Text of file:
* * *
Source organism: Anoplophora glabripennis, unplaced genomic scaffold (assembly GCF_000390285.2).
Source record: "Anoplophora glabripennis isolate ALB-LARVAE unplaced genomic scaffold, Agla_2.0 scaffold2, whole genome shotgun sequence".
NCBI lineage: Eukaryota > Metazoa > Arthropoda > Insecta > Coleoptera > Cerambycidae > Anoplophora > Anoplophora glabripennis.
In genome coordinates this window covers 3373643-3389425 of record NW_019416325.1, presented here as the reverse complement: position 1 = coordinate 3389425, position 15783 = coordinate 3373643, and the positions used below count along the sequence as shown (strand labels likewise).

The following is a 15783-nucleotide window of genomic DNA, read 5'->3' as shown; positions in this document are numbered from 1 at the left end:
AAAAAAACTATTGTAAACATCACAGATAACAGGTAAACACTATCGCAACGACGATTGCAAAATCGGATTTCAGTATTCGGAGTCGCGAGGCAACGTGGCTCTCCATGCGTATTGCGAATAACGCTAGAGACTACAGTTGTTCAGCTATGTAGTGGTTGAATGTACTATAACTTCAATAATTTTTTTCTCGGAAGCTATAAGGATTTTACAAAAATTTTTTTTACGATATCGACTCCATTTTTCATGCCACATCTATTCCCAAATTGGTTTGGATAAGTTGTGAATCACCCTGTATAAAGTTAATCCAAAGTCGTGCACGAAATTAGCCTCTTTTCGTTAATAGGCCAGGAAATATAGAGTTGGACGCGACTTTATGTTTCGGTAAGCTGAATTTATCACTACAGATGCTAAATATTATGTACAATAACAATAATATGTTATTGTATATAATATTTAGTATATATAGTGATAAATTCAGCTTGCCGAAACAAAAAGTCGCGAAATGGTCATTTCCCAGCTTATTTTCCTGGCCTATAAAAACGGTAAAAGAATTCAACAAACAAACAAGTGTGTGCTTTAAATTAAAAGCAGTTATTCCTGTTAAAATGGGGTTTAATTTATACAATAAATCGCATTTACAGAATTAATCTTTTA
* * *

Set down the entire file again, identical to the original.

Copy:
Source organism: Anoplophora glabripennis, unplaced genomic scaffold (assembly GCF_000390285.2).
Source record: "Anoplophora glabripennis isolate ALB-LARVAE unplaced genomic scaffold, Agla_2.0 scaffold2, whole genome shotgun sequence".
NCBI lineage: Eukaryota > Metazoa > Arthropoda > Insecta > Coleoptera > Cerambycidae > Anoplophora > Anoplophora glabripennis.
In genome coordinates this window covers 3373643-3389425 of record NW_019416325.1, presented here as the reverse complement: position 1 = coordinate 3389425, position 15783 = coordinate 3373643, and the positions used below count along the sequence as shown (strand labels likewise).

The following is a 15783-nucleotide window of genomic DNA, read 5'->3' as shown; positions in this document are numbered from 1 at the left end:
AAAAAAACTATTGTAAACATCACAGATAACAGGTAAACACTATCGCAACGACGATTGCAAAATCGGATTTCAGTATTCGGAGTCGCGAGGCAACGTGGCTCTCCATGCGTATTGCGAATAACGCTAGAGACTACAGTTGTTCAGCTATGTAGTGGTTGAATGTACTATAACTTCAATAATTTTTTTCTCGGAAGCTATAAGGATTTTACAAAAATTTTTTTTACGATATCGACTCCATTTTTCATGCCACATCTATTCCCAAATTGGTTTGGATAAGTTGTGAATCACCCTGTATAAAGTTAATCCAAAGTCGTGCACGAAATTAGCCTCTTTTCGTTAATAGGCCAGGAAATATAGAGTTGGACGCGACTTTATGTTTCGGTAAGCTGAATTTATCACTACAGATGCTAAATATTATGTACAATAACAATAATATGTTATTGTATATAATATTTAGTATATATAGTGATAAATTCAGCTTGCCGAAACAAAAAGTCGCGAAATGGTCATTTCCCAGCTTATTTTCCTGGCCTATAAAAACGGTAAAAGAATTCAACAAACAAACAAGTGTGTGCTTTAAATTAAAAGCAGTTATTCCTGTTAAAATGGGGTTTAATTTATACAATAAATCGCATTTACAGAATTAATCTTTTA